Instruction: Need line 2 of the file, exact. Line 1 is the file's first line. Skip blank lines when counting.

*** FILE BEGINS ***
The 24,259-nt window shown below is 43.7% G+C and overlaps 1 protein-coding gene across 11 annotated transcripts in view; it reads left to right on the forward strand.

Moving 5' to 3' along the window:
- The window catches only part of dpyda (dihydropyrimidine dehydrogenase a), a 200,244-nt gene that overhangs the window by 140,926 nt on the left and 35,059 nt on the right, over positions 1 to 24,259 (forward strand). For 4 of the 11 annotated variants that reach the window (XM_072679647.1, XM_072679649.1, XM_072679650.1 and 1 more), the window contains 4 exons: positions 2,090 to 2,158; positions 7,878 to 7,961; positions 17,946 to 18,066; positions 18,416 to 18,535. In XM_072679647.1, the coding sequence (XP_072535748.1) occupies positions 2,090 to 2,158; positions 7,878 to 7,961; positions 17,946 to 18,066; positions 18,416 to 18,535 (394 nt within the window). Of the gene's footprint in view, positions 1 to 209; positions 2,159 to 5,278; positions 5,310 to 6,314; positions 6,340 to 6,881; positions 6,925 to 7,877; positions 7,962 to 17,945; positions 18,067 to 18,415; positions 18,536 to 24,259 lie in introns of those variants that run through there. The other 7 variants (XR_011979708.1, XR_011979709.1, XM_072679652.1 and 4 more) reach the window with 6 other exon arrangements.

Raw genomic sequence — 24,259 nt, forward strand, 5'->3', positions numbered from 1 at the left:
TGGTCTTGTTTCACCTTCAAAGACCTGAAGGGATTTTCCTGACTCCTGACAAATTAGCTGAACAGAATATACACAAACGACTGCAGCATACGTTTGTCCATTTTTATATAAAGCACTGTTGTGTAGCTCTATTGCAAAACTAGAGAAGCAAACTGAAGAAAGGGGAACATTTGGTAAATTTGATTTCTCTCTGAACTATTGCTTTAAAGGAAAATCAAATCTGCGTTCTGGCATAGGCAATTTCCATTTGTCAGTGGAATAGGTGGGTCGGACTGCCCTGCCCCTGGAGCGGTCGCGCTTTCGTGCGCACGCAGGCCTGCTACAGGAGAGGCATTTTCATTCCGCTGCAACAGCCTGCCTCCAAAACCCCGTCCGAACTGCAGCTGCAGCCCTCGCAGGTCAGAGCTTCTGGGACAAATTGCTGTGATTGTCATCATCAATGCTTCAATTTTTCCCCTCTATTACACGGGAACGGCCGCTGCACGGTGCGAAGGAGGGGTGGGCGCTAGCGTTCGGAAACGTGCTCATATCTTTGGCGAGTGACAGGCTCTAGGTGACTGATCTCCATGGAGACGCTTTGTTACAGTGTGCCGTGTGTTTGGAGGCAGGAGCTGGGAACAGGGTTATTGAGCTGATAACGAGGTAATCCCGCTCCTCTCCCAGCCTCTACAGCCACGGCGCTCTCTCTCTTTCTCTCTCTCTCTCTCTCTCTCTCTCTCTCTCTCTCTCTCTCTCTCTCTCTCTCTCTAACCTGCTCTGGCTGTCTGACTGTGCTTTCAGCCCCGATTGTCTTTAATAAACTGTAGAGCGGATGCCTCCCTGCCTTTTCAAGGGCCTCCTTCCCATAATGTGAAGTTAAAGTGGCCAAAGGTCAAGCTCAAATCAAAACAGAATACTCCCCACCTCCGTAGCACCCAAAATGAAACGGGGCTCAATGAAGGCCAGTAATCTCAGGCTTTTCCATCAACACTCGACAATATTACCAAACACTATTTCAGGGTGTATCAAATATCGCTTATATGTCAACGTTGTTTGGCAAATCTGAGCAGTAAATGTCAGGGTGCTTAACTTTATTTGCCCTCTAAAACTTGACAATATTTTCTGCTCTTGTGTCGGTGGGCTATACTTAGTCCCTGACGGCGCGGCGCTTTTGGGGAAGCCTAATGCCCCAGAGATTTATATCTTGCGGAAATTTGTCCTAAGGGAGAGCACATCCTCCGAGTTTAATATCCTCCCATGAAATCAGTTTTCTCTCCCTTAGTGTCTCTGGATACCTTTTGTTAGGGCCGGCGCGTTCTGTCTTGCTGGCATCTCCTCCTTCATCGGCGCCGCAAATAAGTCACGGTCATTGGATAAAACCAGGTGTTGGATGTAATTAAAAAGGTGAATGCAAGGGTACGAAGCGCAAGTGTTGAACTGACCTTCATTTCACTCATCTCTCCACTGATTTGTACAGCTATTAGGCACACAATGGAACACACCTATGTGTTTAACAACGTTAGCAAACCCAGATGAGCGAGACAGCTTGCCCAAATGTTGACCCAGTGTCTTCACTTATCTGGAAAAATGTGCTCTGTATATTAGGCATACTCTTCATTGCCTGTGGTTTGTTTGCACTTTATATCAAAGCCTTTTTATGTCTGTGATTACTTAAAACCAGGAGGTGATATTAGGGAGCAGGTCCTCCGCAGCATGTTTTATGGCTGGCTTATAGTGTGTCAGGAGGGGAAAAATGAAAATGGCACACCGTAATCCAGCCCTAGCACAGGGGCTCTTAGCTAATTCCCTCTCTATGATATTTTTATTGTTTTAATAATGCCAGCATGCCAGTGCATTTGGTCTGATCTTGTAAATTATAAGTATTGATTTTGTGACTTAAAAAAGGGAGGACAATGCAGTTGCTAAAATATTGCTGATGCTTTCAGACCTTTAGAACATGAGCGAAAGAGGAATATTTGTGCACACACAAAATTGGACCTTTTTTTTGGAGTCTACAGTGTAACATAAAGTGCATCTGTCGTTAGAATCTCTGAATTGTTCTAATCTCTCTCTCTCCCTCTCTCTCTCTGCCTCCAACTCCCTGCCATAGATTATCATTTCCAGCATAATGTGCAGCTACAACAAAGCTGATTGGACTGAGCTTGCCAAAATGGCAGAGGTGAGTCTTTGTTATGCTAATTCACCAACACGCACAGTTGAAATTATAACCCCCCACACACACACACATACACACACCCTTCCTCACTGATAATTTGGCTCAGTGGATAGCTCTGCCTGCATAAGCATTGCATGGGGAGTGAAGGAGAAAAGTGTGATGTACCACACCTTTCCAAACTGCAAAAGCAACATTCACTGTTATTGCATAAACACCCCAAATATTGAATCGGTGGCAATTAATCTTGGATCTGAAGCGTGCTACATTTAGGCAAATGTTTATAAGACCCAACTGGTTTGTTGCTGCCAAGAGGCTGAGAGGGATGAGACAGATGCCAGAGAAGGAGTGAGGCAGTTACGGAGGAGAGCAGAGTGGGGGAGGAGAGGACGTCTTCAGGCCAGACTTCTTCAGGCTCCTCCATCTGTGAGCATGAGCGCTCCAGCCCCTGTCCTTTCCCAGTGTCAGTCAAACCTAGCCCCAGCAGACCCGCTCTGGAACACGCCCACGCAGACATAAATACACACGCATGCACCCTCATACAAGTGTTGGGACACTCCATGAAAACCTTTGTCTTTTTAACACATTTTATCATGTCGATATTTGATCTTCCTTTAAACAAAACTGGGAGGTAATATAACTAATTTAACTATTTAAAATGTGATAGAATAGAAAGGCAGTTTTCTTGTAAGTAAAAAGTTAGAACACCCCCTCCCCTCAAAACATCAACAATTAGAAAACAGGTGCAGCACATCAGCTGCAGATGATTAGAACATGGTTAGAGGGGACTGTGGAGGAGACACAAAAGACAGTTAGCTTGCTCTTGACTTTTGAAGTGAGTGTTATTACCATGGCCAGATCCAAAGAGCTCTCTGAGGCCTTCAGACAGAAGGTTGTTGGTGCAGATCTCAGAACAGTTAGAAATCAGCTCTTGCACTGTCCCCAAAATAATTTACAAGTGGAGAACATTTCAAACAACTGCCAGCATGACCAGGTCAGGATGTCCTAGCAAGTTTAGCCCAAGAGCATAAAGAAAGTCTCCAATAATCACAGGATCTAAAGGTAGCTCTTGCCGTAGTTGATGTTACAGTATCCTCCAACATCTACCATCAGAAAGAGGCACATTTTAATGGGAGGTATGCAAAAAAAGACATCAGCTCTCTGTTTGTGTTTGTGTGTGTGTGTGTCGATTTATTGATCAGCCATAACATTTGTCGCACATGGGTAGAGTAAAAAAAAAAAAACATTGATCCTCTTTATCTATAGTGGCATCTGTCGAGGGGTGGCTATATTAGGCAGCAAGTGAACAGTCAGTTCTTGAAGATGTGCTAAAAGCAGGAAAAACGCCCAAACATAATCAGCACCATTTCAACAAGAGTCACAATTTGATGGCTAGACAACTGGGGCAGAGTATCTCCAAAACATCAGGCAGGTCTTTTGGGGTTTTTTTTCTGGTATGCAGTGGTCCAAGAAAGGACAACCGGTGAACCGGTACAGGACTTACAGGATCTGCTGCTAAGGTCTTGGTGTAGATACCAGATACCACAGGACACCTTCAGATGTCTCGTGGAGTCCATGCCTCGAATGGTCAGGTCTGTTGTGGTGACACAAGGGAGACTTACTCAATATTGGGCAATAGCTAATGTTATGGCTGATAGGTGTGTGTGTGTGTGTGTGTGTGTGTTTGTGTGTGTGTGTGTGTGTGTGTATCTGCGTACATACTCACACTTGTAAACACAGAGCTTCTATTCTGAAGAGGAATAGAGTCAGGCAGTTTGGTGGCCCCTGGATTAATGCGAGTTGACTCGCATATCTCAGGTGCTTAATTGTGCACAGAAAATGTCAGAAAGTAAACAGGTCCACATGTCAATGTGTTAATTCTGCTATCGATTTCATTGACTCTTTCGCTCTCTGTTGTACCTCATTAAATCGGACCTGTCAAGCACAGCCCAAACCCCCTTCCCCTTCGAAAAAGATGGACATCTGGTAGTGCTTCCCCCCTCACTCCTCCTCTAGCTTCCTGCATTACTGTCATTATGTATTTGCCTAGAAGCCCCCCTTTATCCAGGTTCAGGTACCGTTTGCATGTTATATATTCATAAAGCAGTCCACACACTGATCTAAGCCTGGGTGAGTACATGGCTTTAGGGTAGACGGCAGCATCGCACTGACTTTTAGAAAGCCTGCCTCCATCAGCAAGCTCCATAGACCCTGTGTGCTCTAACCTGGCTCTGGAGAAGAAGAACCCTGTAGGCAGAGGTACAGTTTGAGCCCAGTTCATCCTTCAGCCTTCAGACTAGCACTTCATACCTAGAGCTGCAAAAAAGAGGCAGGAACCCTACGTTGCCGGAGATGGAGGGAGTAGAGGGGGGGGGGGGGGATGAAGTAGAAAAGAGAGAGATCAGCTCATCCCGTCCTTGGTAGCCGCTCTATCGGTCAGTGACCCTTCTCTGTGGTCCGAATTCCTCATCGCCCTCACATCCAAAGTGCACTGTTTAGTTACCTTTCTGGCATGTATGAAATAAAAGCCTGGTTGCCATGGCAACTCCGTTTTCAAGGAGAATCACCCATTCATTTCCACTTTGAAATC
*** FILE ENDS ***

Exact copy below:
Moving 5' to 3' along the window: